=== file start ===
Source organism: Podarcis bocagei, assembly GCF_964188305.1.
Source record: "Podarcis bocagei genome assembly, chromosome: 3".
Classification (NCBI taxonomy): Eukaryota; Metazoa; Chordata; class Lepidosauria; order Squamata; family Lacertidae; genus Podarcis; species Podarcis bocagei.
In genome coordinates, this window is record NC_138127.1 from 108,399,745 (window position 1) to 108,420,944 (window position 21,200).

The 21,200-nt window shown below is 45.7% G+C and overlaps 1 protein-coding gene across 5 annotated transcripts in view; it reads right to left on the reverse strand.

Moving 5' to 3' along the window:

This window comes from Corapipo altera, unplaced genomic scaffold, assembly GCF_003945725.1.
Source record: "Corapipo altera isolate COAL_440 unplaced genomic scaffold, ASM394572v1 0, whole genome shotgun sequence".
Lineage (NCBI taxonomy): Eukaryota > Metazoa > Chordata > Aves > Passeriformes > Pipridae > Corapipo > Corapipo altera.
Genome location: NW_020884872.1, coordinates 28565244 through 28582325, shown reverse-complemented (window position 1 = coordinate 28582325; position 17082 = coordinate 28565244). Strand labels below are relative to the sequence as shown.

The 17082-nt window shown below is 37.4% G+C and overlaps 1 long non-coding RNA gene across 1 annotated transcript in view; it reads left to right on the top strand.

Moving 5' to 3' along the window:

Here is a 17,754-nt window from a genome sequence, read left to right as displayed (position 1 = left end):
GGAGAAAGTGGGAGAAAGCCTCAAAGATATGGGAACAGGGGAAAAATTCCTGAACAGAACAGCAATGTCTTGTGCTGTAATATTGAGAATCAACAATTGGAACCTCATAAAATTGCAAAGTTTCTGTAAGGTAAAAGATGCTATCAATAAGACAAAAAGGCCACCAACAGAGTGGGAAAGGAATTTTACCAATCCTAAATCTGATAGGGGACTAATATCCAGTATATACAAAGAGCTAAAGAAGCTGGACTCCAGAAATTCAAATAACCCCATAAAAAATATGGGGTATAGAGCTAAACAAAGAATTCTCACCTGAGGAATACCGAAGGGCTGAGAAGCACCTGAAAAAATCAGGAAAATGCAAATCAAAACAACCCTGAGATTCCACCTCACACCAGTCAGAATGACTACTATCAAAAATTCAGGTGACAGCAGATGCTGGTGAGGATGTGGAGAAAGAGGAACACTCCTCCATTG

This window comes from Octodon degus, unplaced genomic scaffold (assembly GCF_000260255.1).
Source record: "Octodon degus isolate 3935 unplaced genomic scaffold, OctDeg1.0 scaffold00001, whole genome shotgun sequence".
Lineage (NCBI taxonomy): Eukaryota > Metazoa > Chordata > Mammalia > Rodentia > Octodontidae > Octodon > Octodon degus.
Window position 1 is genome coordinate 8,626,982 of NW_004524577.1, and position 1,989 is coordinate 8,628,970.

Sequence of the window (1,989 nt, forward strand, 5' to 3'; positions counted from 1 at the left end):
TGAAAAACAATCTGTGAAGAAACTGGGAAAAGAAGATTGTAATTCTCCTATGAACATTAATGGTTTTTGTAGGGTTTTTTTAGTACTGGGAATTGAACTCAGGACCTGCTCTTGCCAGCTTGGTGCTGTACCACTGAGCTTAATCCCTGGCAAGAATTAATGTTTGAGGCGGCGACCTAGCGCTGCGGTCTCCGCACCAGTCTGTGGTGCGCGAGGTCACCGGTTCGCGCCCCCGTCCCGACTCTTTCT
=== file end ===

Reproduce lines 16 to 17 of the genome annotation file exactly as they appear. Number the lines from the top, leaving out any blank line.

Source record: "Octodon degus isolate 3935 unplaced genomic scaffold, OctDeg1.0 scaffold00001, whole genome shotgun sequence".
Lineage (NCBI taxonomy): Eukaryota > Metazoa > Chordata > Mammalia > Rodentia > Octodontidae > Octodon > Octodon degus.